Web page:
Not all Brahms’s works were published in his lifetime. Since his death, a modest amount of material that had been lost while he was still living or which he had not bothered to publish has come to light; the process still goes on. Several of these works are choral, ranging from tiny canons to the unfinished but substantial Mass from the late 1850s, the so-called Missa canonica
(recorded on Hyperion CDA67559
), which was not published until 1984. Midway in importance between these extremes is Dem dunkeln Schoss der heil’gen Erde
, a partsong for mixed voices on words from Schiller’s Das Lied von der Glocke
. This was first printed in 1927 as part of the Complete Edition of Brahms’s works brought out in Vienna under the editorship of Hans Gál and Eusebius Mandyczewski. Writing in February 1880 to his friend J W von Wasielewski, who had requested music for the unveiling of the Schumann Monument in Bonn, Brahms mentioned that this chorus existed, only to dismiss it as unfit for the occasion. 1880 is only a terminus ante quem, however—the piece probably dates from a good deal earlier, from the late 1860s or early 1870s. The verses are funereal, apt for a burial service, and Brahms’s treatment is appropriately austere, but we do not know whether the piece was occasioned by the death of any particular friend. Its chorale-like main tune and smooth, imitative polyphony lend it the character of a brief motet, rather than a Chorlied.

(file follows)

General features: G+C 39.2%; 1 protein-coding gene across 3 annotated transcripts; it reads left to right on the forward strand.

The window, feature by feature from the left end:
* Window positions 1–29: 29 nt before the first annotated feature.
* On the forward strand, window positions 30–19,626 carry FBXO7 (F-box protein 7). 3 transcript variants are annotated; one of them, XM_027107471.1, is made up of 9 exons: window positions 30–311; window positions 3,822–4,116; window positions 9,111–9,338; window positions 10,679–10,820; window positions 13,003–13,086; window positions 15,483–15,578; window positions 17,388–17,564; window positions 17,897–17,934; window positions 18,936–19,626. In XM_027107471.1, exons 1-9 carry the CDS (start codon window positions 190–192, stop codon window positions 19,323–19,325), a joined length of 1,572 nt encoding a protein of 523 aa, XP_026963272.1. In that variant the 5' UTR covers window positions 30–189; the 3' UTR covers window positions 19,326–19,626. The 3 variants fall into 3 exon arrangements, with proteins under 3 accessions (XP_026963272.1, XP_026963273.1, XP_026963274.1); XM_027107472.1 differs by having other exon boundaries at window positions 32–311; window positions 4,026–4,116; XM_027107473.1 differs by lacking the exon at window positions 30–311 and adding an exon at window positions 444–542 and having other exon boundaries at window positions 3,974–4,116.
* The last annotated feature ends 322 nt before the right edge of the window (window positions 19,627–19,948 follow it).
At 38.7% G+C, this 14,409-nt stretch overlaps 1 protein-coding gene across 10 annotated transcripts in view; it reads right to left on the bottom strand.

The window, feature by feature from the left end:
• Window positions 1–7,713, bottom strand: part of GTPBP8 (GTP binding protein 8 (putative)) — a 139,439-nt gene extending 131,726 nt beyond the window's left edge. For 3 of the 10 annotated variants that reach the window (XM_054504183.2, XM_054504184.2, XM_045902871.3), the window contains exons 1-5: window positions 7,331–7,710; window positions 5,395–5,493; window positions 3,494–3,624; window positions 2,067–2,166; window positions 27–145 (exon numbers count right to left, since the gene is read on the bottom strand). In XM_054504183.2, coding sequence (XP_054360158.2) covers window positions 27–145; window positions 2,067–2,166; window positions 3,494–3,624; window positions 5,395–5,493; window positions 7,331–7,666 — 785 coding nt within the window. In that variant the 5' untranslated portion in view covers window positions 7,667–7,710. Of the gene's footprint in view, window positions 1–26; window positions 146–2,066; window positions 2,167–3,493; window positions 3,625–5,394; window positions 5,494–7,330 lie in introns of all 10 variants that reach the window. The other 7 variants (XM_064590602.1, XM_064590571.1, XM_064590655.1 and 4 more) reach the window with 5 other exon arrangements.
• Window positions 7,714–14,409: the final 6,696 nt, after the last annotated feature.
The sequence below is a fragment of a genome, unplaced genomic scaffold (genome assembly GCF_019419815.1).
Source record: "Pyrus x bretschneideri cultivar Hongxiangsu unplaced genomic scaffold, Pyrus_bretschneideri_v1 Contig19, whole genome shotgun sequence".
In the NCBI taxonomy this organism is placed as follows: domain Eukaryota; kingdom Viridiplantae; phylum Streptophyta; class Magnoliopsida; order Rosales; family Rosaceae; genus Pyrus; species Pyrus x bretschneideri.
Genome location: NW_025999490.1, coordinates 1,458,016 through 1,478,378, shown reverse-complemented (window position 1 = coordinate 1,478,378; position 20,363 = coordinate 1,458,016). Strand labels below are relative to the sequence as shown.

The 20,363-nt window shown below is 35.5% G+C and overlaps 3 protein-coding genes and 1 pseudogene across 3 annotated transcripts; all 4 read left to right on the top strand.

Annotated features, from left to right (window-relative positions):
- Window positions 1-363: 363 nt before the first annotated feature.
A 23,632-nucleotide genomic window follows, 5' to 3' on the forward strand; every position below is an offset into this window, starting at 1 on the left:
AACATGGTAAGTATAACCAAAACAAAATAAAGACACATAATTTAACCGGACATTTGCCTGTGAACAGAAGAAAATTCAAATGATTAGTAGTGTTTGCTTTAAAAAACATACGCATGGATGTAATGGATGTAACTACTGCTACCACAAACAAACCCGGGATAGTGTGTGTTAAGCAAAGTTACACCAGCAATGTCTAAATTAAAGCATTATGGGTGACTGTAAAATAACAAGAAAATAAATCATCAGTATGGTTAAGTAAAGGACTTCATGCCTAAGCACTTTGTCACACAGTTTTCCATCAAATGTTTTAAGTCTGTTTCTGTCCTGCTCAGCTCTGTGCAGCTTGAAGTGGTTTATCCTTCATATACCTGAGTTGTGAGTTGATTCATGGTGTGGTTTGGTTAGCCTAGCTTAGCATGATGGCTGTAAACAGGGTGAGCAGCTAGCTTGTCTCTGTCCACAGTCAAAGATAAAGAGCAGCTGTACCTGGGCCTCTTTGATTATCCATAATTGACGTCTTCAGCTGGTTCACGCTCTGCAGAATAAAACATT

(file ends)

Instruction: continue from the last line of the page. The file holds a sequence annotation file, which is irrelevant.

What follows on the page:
from notes by Calum MacDonald © 2009